Evolutionary Algorithms – Directing the undirected

This is a followup to my previous post on the same topic : http://rogeralsing.com/2010/07/29/evolutionary-algorithms-problems-with-directed-evolution/

I started thinking about possible solutions after I published my last post, and I think I might have something that could work.

In order to harness the full power of evolution, we need to be able to simulate undirected evolution.
Undirected evolution requires more than one environment, so that organisms can evolve and niche into specific environments instead of just competing for the same environment.

In our case, the “environment” is the “problem” that we want to solve.
The more fit an organism is in our environment, the better it is to solve our given problem.

So far, I think everyone have been applying evolutionary/genetic algorithms on individual problems, evolving algorithms/solutions for a single purpose..
And thus, experiencing the problems of irreducible complexity.

But what if we were to introduce an entire “world” of problems?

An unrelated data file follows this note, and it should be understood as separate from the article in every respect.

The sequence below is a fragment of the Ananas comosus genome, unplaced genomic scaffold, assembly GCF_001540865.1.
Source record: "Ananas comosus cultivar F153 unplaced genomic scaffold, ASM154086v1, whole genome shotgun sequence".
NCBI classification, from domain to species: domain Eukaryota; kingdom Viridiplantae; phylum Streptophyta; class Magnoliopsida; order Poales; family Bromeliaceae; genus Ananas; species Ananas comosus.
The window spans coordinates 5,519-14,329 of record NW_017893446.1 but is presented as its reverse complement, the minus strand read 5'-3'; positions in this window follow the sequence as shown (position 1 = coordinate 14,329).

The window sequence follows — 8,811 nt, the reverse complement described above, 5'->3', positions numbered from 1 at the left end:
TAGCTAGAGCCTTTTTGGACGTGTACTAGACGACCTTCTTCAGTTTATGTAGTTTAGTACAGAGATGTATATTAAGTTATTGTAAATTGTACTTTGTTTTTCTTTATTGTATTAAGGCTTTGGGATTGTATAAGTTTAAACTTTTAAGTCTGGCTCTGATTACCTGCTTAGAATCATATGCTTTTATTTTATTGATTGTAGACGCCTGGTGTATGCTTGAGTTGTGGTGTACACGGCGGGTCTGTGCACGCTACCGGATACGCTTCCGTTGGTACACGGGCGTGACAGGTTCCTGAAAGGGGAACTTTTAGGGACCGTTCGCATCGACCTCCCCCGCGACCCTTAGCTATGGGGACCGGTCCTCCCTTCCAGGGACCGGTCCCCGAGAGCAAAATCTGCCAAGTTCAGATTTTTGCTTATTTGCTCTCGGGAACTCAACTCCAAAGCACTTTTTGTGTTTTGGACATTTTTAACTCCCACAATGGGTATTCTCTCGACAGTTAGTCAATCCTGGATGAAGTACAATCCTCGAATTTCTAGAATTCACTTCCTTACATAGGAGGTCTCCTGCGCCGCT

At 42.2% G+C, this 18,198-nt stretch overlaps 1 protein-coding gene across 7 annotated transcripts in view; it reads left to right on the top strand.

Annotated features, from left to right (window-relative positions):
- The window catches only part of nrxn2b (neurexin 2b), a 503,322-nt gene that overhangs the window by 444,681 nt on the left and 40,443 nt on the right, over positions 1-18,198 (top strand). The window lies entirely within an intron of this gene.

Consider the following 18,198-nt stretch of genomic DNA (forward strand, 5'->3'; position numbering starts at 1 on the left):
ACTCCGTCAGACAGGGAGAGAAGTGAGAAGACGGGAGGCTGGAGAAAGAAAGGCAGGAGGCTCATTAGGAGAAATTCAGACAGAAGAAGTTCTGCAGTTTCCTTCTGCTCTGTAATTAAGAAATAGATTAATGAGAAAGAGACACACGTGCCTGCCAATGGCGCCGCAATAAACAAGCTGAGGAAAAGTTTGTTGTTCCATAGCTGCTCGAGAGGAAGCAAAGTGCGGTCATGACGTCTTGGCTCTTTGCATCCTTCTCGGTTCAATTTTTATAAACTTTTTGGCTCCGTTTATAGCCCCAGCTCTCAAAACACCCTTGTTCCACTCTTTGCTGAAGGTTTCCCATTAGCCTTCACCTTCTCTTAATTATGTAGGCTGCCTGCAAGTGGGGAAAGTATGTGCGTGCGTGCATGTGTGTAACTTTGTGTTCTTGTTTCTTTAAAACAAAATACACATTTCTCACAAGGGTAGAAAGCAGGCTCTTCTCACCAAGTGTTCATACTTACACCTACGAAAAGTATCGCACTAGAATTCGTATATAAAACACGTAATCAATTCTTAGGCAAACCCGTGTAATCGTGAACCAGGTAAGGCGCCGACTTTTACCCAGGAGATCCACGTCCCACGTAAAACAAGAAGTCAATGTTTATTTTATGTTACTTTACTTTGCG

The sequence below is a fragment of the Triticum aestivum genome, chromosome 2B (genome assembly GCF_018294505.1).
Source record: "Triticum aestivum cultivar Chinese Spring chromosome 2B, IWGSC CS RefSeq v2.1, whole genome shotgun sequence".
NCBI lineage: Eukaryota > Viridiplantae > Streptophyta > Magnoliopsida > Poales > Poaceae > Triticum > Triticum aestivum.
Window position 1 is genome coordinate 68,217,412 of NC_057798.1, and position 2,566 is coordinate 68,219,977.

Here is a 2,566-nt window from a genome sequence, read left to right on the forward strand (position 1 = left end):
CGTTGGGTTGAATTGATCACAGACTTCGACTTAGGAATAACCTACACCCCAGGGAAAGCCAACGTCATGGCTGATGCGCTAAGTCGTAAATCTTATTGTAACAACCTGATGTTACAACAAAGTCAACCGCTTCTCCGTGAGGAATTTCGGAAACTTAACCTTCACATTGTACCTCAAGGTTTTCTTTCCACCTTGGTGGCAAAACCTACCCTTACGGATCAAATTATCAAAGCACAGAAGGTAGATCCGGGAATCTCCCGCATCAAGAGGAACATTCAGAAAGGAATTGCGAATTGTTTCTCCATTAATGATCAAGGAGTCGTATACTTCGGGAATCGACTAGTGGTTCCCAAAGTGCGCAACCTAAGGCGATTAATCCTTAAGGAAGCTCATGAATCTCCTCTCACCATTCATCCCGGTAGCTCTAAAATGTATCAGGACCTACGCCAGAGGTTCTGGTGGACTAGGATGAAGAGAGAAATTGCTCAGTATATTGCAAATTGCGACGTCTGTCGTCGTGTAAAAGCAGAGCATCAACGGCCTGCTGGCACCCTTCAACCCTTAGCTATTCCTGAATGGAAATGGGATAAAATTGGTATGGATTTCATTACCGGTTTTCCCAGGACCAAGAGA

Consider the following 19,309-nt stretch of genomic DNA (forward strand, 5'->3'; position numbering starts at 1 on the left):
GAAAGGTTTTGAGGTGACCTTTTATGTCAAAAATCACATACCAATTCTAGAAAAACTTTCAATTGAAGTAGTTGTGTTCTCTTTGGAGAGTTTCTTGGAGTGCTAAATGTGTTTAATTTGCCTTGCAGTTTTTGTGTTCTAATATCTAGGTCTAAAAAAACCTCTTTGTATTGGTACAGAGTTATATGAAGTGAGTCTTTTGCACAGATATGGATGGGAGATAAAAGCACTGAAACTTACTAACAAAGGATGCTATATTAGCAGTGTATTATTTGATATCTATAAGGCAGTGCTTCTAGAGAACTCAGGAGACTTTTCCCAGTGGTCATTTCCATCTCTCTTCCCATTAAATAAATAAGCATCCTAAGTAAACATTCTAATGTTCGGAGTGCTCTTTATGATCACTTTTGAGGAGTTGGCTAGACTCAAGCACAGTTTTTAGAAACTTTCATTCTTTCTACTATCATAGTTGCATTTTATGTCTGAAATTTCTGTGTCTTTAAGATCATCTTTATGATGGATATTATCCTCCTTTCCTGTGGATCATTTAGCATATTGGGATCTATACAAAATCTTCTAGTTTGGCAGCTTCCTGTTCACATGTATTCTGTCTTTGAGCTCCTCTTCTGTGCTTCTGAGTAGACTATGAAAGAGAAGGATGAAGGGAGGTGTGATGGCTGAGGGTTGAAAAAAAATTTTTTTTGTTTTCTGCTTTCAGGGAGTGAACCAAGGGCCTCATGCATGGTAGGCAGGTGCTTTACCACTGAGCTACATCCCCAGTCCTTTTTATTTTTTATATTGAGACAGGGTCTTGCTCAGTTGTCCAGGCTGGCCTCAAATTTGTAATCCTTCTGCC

If we have a shared “world” where we can introduce our new problems, the problem would be like an island in this world, and this island would be a new environment where existing organisms can niche into.
This way, we could see organisms re-use solutions from other problems, and with crossover we could see combinations of multiple solutions for other problems.

The solutions would of course have to be generic enough to handle pretty much every kind of algorithm, so I guess the DNA of the organisms needs to be very close to a real GPL language.
Possibly something like serialized Lisp/Clojure, running in a sandboxed environment…

By adding more and more problems to this “world”, the better it would become at solving harder problems since it can reuse existing solutions.

The structure of it all would be something like:

The “World” is the container for “Problems”.
“Problems” contains input/output sampling and “populations of organisms”, thus, each problem have its own eco system.
“organisms” evolve by mutations and genetic crossover, they can also migrate to other “problems” from time to time.

This way, an organism from the “SSH Encryption island” may migrate over to the island of “Bank authentication login code generator island” and possibly be used as a module in one of the branches of one of the organisms in there, and thus removing “irreducible complexity” from the equation here..
Evolution would be locally directed and globally undirected…

I think this could work at least to some extent, or?

//Roger

4 thoughts on “Evolutionary Algorithms – Directing the undirected”